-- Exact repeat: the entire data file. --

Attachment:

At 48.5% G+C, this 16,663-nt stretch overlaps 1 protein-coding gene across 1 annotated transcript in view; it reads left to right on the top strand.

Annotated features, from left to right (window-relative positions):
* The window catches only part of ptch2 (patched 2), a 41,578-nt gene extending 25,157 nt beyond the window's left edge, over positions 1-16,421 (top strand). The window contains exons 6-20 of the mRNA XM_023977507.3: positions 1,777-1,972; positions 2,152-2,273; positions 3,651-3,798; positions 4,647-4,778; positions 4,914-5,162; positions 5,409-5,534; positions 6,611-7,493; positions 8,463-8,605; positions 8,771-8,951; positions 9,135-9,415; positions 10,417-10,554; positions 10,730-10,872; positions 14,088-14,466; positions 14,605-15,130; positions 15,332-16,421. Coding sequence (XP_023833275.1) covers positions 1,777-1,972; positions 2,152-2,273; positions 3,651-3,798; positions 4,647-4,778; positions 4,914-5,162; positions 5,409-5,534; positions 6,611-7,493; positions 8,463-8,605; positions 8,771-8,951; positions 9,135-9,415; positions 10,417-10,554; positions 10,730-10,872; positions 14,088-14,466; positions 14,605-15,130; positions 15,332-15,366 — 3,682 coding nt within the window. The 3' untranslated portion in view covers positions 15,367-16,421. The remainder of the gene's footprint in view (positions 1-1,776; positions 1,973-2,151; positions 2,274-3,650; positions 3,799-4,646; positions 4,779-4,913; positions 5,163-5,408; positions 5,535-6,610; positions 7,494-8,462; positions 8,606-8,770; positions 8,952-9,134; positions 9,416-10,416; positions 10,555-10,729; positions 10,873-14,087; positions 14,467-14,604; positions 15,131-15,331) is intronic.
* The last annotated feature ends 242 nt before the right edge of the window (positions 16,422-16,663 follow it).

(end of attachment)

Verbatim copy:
At 48.5% G+C, this 16,663-nt stretch overlaps 1 protein-coding gene across 1 annotated transcript in view; it reads left to right on the top strand.

Annotated features, from left to right (window-relative positions):
* The window catches only part of ptch2 (patched 2), a 41,578-nt gene extending 25,157 nt beyond the window's left edge, over positions 1-16,421 (top strand). The window contains exons 6-20 of the mRNA XM_023977507.3: positions 1,777-1,972; positions 2,152-2,273; positions 3,651-3,798; positions 4,647-4,778; positions 4,914-5,162; positions 5,409-5,534; positions 6,611-7,493; positions 8,463-8,605; positions 8,771-8,951; positions 9,135-9,415; positions 10,417-10,554; positions 10,730-10,872; positions 14,088-14,466; positions 14,605-15,130; positions 15,332-16,421. Coding sequence (XP_023833275.1) covers positions 1,777-1,972; positions 2,152-2,273; positions 3,651-3,798; positions 4,647-4,778; positions 4,914-5,162; positions 5,409-5,534; positions 6,611-7,493; positions 8,463-8,605; positions 8,771-8,951; positions 9,135-9,415; positions 10,417-10,554; positions 10,730-10,872; positions 14,088-14,466; positions 14,605-15,130; positions 15,332-15,366 — 3,682 coding nt within the window. The 3' untranslated portion in view covers positions 15,367-16,421. The remainder of the gene's footprint in view (positions 1-1,776; positions 1,973-2,151; positions 2,274-3,650; positions 3,799-4,646; positions 4,779-4,913; positions 5,163-5,408; positions 5,535-6,610; positions 7,494-8,462; positions 8,606-8,770; positions 8,952-9,134; positions 9,416-10,416; positions 10,555-10,729; positions 10,873-14,087; positions 14,467-14,604; positions 15,131-15,331) is intronic.
* The last annotated feature ends 242 nt before the right edge of the window (positions 16,422-16,663 follow it).